because the majority wants something doesn't mean that anyone has the right
to expropriate it from the owner; and just because the majority wants something
doesn't mean that the process itself is "sustainable" — the new catchword
used to limit all innovation and progress.
By Dennis Avery, American
Conservative Union, March 4, 2009
That vast cloud of brown
pollution hanging over Asia comes from wood and cattle dung being burned
in millions of Third World home-fires, according to Orjan Gustafsson, a
bio-geochemist from Stockholm University. Gustaffsson recently tested the
smoke of the Asian brown cloud with a newly developed radiocarbon technique—and
found that two-thirds of the brown cloud’s particles are organic matter,
mostly wood, straw and dung.
These are the "renewable
fuels" that Greenpeace and the Sierra Club do not want publicized. They’d
rather not focus on the harsh reality that these open cooking and heating
fires are dreadful for the health of Asian women and children. The lung
diseases caused by the indoor smoke are equal to a two-pack-a-day cigarette
habit, says Barun Mitra of India’s Liberty Institute.
the Great Depression brought Adolf Hitler to Power
By James Lewis, American
Thinker, March 08, 2009
Adolf Hitler started out
as just another Bohemian intellectual, a sort of fire-breathing hippie,
hanging around the coffee houses of Vienna after the big defeat of World
War I. Just like Lenin, Mussolini and all the other psychopaths who rose
to power around the same time. (Look it up, kids). His ilk can still be
found in all the big city cafes of Europe, along with Berkeley, California,
Madison, Wisconsin, and other college towns. They all profess peace. But
in the right conditions, they are all happy to set off sociological or
real dynamite. (Viz., Bill Ayers and Bernardine Dohrn; the Rev. J. Wright
and all the rest.)
Today the cafe intellectuals
are more likely to be Islamic fascists, but what's the big diff? They all
follow Hitler's big maxim, "Alles muss anders sein!" ("everything
must change") or, in Obamalingo, "Change you can believe in."
They all hate whatever is; it doesn't matter where they want to
By Alan Caruba, American
Conservative Union, March 4, 2009
Americans who have passed
through our schools for nearly fifty years know what the problem is. There
is a union called the National Education Association that has control of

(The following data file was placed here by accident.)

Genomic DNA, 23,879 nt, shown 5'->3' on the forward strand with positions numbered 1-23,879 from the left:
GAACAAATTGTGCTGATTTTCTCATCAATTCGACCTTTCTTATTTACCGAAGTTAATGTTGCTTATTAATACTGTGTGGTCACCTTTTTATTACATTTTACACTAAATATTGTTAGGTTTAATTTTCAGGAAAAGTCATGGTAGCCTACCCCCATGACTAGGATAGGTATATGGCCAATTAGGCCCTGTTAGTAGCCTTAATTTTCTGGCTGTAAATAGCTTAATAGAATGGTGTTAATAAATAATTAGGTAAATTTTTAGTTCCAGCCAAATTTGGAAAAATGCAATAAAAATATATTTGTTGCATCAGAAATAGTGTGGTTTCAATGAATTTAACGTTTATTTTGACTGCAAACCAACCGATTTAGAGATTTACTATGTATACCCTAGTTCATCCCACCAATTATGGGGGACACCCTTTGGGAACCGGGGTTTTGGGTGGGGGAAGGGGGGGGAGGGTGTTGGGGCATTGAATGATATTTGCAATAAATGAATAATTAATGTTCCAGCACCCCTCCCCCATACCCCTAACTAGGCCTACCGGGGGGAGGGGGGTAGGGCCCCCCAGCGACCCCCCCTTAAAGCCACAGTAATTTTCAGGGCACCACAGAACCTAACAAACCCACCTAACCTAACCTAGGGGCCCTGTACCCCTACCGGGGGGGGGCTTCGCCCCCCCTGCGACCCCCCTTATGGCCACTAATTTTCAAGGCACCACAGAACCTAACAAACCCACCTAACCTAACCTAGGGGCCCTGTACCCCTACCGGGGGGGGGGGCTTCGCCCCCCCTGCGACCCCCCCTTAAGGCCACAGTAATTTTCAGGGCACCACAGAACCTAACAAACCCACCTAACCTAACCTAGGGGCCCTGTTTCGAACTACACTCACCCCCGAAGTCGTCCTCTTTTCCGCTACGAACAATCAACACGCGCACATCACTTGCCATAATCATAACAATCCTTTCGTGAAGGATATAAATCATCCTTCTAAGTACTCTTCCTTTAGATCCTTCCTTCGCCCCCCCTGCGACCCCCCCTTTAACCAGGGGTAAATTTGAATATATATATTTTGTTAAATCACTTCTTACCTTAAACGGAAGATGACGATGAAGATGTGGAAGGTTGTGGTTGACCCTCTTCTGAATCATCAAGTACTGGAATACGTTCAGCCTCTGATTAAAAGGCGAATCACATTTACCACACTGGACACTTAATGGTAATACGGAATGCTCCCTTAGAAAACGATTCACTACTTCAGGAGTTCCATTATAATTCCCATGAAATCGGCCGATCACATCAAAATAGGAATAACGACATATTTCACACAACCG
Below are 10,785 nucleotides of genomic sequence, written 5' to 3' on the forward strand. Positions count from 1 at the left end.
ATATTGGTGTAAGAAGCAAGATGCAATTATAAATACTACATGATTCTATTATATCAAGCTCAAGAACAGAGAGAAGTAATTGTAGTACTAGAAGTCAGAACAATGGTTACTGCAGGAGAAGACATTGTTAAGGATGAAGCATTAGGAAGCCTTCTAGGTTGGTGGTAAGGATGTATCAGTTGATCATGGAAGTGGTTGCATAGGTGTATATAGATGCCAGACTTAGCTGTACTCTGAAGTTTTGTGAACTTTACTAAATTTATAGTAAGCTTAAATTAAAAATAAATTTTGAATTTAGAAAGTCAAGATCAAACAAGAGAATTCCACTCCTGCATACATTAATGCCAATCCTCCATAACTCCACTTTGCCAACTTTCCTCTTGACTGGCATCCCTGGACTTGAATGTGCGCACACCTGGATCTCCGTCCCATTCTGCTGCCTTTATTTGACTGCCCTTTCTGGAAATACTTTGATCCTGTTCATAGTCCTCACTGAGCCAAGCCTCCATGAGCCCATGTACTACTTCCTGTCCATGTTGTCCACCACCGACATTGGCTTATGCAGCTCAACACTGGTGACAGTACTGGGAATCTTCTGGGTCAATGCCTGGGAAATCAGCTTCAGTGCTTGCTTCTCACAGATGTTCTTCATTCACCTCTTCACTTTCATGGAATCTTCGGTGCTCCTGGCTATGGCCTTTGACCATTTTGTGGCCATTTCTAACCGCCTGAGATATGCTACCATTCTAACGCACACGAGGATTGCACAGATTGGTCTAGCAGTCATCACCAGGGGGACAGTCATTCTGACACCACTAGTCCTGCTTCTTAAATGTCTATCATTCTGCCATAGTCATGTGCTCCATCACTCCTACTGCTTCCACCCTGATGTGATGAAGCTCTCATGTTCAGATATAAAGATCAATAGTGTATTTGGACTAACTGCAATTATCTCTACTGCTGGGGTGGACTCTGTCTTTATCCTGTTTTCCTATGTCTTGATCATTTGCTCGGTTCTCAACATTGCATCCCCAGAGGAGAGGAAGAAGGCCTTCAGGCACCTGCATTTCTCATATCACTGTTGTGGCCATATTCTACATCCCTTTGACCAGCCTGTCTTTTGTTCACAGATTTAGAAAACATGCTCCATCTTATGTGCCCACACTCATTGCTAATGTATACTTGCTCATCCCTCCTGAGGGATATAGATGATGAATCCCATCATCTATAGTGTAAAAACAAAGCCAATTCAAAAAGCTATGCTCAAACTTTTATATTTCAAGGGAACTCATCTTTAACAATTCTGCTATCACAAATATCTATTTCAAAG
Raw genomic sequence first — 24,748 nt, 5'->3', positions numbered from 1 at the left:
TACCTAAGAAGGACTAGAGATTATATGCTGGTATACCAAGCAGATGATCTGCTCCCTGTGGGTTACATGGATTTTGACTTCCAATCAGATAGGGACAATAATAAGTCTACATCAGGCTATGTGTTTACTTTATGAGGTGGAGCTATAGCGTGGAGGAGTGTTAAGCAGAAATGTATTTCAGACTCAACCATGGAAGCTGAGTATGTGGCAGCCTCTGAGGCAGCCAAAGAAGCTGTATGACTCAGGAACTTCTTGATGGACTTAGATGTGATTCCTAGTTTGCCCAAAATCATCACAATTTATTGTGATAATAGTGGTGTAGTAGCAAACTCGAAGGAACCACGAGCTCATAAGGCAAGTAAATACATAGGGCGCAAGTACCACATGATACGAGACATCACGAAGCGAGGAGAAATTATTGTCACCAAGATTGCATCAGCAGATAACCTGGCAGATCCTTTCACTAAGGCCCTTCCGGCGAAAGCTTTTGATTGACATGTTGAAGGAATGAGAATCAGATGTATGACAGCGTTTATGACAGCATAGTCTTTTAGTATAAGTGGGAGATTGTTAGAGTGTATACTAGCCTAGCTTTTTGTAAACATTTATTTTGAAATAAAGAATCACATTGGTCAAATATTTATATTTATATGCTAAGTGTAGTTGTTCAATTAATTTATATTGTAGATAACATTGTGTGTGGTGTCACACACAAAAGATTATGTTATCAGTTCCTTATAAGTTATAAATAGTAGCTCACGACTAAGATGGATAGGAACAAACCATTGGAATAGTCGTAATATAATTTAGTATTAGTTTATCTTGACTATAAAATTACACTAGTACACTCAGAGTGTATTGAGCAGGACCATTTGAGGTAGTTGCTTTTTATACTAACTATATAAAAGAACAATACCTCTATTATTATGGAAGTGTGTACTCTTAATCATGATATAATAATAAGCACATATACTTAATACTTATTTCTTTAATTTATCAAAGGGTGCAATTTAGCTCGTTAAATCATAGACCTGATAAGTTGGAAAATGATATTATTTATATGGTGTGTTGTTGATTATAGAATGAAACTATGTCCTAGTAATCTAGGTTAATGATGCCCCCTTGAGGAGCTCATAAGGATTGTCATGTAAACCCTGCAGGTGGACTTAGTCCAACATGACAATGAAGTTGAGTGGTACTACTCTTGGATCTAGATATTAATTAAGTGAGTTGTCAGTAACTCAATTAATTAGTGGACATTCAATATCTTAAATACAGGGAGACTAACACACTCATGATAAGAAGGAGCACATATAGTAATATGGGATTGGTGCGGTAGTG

the U.S. Department of Education and most state departments and has planned
it this way. Meanwhile , in Congress, every manner of legislation is under
consideration to deepen and worsen the problem. Many attempt to reach into
the pre-school years of childhood development to seize control of the very
One called "No Child Left
Inside Act" (HR 3036) would inject all manner of environmental propaganda
into the curriculum, further eroding the time today’s children have for
the fundamentals, and scaring the hell out of them with more apocalyptic
nonsense about global warming, It is the work of Rep. John Sarbanes (D-MD).The
Greens have invented "a nature-deficit disorder" to hide the fact that
they intend to continue indoctrinating children with the dubious science
they use to advance their agendas.
By Mark Steyn, National
Review, March 7 2009
And that was before Obama
made clear that for him the economy takes a very distant back seat to the
massive expansion of government for which it provides cover. That’s why
he’s indifferent to the plummeting Dow. The president has made a strategic
calculation that, to advance his plans for socialized health care, "green
energy," and a big-government state, it’s to his advantage for things to
get worse. And, if things go from bad to worse in America, overseas they’ll
go from worse to total societal collapse. We’ve already seen changes of
government in Iceland and Latvia, rioting in Greece and Bulgaria. The great
destabilization is starting on the fringes of Europe and working its way
to the Continent’s center.
Obama and the Strategy of Manufactured Crisis
a Needless Stem-Cell War
Obama's decision is
bad ethics, bad science, and bad politics.
By Ryan T. Anderson, The
Weekly Standard, March 9th, 2009
Obama announced that by signing
this executive order "we will lift the ban on federal funding for promising
embryonic stem cell research." Of course there never was a ban on federal
funding for embryonic stem-cell research. President Bush was, in fact,
the first president in history to fund embryonic stem cell research. The
compromise Bush reached, however, put restrictions in place that prevented
the further destruction of human embryos. It is these restrictions protecting
human life that Obama has lifted.
and the Schools
It's time to stand
up to the teachers' unions.
From The Wall Street Journal,
March 9th, 2009
Education Secretary Arne
Duncan said last week that poor children receiving federally financed vouchers
to attend private schools in Washington, D.C., shouldn't be forced out
of those schools. Bully for Mr. Duncan. But the voice that matters most
is President Obama's, and so far he's been shouting at zero decibels.
Tell the Senate to Pass Education Funding Bill Without Private School Vouchers!